Razan Ghabin, a 26-year-old Palestinian living in the U.S., recounts the stories told to her by her grandparents who survived the Nakba. Ghabin’s grandmother, Othmana As’ad Ghabin, was a Palestinian refugee from Lifta, a village on the outskirts of Jerusalem. Born in 1925, Othmana recounted the Nakba to her granddaughter many times. She would test her children and grandchildren by having them repeating her memories back to her to ensure that her stories never died. The Liftawi people were affluent, with many of the relatives in the families holding Master’s degrees. Lifta is now known as “Palestinian Pompeii”–the original buildings left behind after the Nakba still stand today, deserted.

Israeli militia attacked a coffee shop in the village in 1948 while Othmana’s family were there, she says. The military threatened them and told them to leave, telling them it would be temporary. They hid in a nearby cave and any time they tried to return they’d be shot at. They later had to establish a life as refugees in Ramallah, a city in the West Bank. Even though the borders opened years later in 1967, As’ad was never able to return to Lifta. The family continues to live in Ramallah.

How is Nakba Day commemorated today?

Yousef Kassim, a Palestinian-American and son of Nakba survivors, emphasized the importance of the day for Palestinians worldwide. “We certainly reflect on it as a family; we’ll share stories or my dad will share stories. He was a baby when it actually happened, but less and less people that were alive when it happened are still here. For a lot of them it’s tough to talk about,” Kassim says. “We believe it’s still ongoing, because so long as the Palestinians that were expelled and their descendants aren’t allowed to return, it’s ongoing for them.”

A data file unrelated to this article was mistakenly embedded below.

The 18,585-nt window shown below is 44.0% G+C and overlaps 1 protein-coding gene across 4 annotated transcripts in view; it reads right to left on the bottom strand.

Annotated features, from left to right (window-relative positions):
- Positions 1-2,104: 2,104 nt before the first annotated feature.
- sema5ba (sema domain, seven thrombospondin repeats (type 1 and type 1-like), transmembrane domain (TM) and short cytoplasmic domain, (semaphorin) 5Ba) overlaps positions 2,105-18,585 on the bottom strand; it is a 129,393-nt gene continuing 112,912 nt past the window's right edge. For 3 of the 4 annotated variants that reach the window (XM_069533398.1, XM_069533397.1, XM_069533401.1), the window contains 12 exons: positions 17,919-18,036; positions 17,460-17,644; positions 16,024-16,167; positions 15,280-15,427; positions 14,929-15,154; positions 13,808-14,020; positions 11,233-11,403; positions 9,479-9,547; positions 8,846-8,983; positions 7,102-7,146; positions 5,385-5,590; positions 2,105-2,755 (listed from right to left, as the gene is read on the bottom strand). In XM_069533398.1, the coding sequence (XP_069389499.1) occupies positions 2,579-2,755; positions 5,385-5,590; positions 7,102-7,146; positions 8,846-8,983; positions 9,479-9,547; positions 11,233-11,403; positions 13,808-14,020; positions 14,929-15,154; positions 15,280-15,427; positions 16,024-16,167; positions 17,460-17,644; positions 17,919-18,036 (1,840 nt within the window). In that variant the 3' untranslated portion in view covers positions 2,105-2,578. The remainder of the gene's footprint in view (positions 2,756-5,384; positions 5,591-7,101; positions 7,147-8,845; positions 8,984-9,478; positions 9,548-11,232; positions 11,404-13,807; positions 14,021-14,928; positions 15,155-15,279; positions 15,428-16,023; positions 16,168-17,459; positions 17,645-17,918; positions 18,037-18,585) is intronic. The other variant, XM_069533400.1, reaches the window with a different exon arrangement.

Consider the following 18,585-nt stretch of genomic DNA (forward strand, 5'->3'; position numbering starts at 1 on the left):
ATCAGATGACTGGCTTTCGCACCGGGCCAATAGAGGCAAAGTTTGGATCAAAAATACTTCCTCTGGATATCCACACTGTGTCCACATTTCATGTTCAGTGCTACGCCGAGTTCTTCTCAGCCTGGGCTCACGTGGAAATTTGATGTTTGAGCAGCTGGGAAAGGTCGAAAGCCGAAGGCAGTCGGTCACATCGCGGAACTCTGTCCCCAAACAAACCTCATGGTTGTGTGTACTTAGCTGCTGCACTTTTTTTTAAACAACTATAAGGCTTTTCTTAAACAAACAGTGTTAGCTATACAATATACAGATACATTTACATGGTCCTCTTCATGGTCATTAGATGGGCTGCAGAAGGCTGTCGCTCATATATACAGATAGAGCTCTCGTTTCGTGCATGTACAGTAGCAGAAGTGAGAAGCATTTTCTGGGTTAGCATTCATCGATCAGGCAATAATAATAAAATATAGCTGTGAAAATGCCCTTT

“My father was from Lifta, next to Deir Yassin”—the site of one of the most infamous massacres of the Nakba—“and that’s where my paternal grandmother was born,” he says. “News spread quick to the neighboring villages, news of the murders and rapes.” Village residents were not in a position to fend off the military. Kassim’s grandfather rented houses to Nakba survivors and Jewish immigrants, and after what happened to his family, was left penniless with 12 kids. Yasser Kassim’s family lived only six miles outside of Lifta but was never allowed to return. “He lived until he was 93 years old and never got to see justice.”

Palestinian right of return groups and committees across the world demand rights during this day, recounting the destruction of their individual towns and cities, says Takriti. “The refugees want a repatriation, and vehemently reject the resettlement and want their land back. They also want an end to the military occupation and Israeli apartheid system.” Many Palestinians demand political, national, and humanitarian respect during this time, and they do this through demonstrations, rallies, speeches, publications and cultural activities.

“A lot of Palestinians, when we think of the Nakba we think of really horrible events,” Kassim says, “but we also gain a lot of inspiration from the way that our parents and grandparents approached really difficult situations with a lot of grace.”